The 2016 election revisited

Quillette has an interesting piece on the 2016 election.  The article includes a lot of discussion of Hillary Clinton’s rather disappointing performance among women voters, especially white women.  Then there’s this:

If the election were a referendum on Obama, as a politician or a symbol, one would expect his popularity to have declined over the course of the race — especially given how it ultimately turned out. Instead, Obama grew more popular throughout 2016, even as favorability for Trump and Hillary tanked. Two years into the Trump administration, Barack’s ratings continue to climb, with 66% of Americans offering a favorable opinion of him.

The “whitelash” theory also suggests a surge [in] white voting. Instead, participation among non-Hispanic whites was stagnant relative to 2012, and down from 2008. In fact, whites made up a smaller share of the electorate in 2016, while Hispanics and Asians made up a larger percentage of overall voters.

More damning: Trump actually won a smaller share of the white vote than Mitt Romney. He was nonetheless able to win because he won more Hispanics and Asians than his predecessors, and more black votes than any Republican since 2004.

Trump did win a number of less well-educated whites who had previously voted for Obama, but he also lost some better educated whites who had previously voted for Romney.  Overall, He did not do especially well among whites, and could not have won without holding his own among the various minorities, despite all his bigoted statements.  He was also helped by a lower turnout among black voters.

PS.  Let’s have a vote.  Which statement is more nuts:

LaVar Ball Claims Lonzo Ball Is Lakers Leader Even With LeBron James


Trump says the US would be at war with North Korea by now if it weren’t for him

Decisions, decisions . . .




9 Responses to “The 2016 election revisited”

  1. Gravatar of Raver Raver
    4. July 2018 at 18:05

    The second statement is crazier because clearly Dennis Rodman prevented that war.

  2. Gravatar of E. Harding E. Harding
    4. July 2018 at 22:12

    “Hillary Clinton’s rather disappointing performance among women voters, especially white women.”

    Depends on your baseline. She did better with them than Obama did.

    Trump is just BSing. Politicians do this all the time.

  3. Gravatar of John Handley John Handley
    5. July 2018 at 00:06

    Even if white people as a whole swung against the GOP in 2016, changes in how white people voted could have been the driving factor behind the election. It is crucial that non-college educated whites swung to Trump because they make up a large voting block in many of the states that flipped the electoral college. After all, (and unfortunately) the president is not elected by the popular vote.

  4. Gravatar of Randomize Randomize
    5. July 2018 at 07:57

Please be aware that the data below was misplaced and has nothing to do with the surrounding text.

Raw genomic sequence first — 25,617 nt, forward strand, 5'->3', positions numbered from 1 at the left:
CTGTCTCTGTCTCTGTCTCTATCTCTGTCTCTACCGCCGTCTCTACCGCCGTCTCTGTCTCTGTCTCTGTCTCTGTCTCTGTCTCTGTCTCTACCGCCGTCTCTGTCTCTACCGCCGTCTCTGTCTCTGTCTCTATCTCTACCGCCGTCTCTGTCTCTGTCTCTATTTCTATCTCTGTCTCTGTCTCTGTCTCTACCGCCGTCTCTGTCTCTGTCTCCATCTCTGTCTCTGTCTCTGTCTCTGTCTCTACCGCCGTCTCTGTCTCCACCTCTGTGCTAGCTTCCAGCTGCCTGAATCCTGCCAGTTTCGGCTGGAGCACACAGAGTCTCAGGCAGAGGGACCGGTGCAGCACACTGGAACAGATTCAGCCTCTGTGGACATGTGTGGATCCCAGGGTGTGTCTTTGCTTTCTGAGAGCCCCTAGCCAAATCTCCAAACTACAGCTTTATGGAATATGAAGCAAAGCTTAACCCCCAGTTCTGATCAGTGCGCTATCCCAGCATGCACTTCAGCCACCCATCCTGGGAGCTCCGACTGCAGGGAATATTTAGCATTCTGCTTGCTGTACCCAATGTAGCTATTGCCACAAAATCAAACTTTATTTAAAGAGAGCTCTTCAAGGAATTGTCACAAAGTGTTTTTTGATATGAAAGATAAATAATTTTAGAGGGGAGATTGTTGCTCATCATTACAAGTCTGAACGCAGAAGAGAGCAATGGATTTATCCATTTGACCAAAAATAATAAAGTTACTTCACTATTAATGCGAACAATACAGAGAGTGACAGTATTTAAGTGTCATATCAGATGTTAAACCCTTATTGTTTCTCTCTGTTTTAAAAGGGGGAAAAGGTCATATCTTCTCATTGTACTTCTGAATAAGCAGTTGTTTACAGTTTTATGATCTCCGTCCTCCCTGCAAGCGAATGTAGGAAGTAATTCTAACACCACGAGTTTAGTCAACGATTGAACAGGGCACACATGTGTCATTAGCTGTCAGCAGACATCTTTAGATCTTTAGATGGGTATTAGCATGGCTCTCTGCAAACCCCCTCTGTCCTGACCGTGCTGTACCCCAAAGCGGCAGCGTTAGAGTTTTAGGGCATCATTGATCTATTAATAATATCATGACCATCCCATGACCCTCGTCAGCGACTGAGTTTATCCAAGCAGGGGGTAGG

The demographic analysis is interesting but not all that important considering that Hillary took the majority vote by a decent margin. The more relevant discussion is why Pennsylvania and Ohio voters chose Trump.

  5. Gravatar of Scott Sumner Scott Sumner
    5. July 2018 at 14:27


    Trump fans:

    “It’s refreshing to see someone totally unlike other politicians”

    “He’s just like other politicians”

    John, Exactly.

  6. Gravatar of E. Harding E. Harding
    6. July 2018 at 22:08

    @Scott Sumner

    Trump doesn’t have wings or hooves; obviously he’s not entirely unlike other politicians. Neither is he entirely like other politicians. And I’m not a Trump fan.

  7. Gravatar of J Cox J Cox
    7. July 2018 at 13:40

    With respect to black people voting for Trump, there was a huge difference between black men (13%) and black women (4%), a far larger difference in proportionate terms than those between men and women of other races. I believe that for the black men who voted for Trump, the gender of the candidate played a more important role than the perceived racism of the candidate.

  8. Gravatar of Lorenzo from Oz Lorenzo from Oz
    8. July 2018 at 23:30

    Randomize: 48% is not a majority vote. Hillary won the plurality and did marginally (0.2%pts) better than the Democrats in the House of Representatives. The Donald won 46% and did 3%pts worse than the Democrats in the House of Representatives.,_2016,_2016

    The most significant shift in votes in the election was a class on (working class to The Donald, high income voters to Hillary) but it was still relatively marginal. As non landslide elections tend to be

  9. Gravatar of Mark Z Mark Z
    14. July 2018 at 10:45

    Scott, I remember, during the 2016 election, saying in the comments that Trump’s comments and tweets wouldn’t likely hurt his turnout among minorities because any minorities liable to be offended (perhaps the vast majority) already would never vote for Trump (or pretty much any Republican) anyway.

    You called my comment “idiotic.”

    Now you note that Trump apparently did as well or better among minorities than his recent predecessors. I believe the phrase I’m looking for is “I told you so.”

Leave a Reply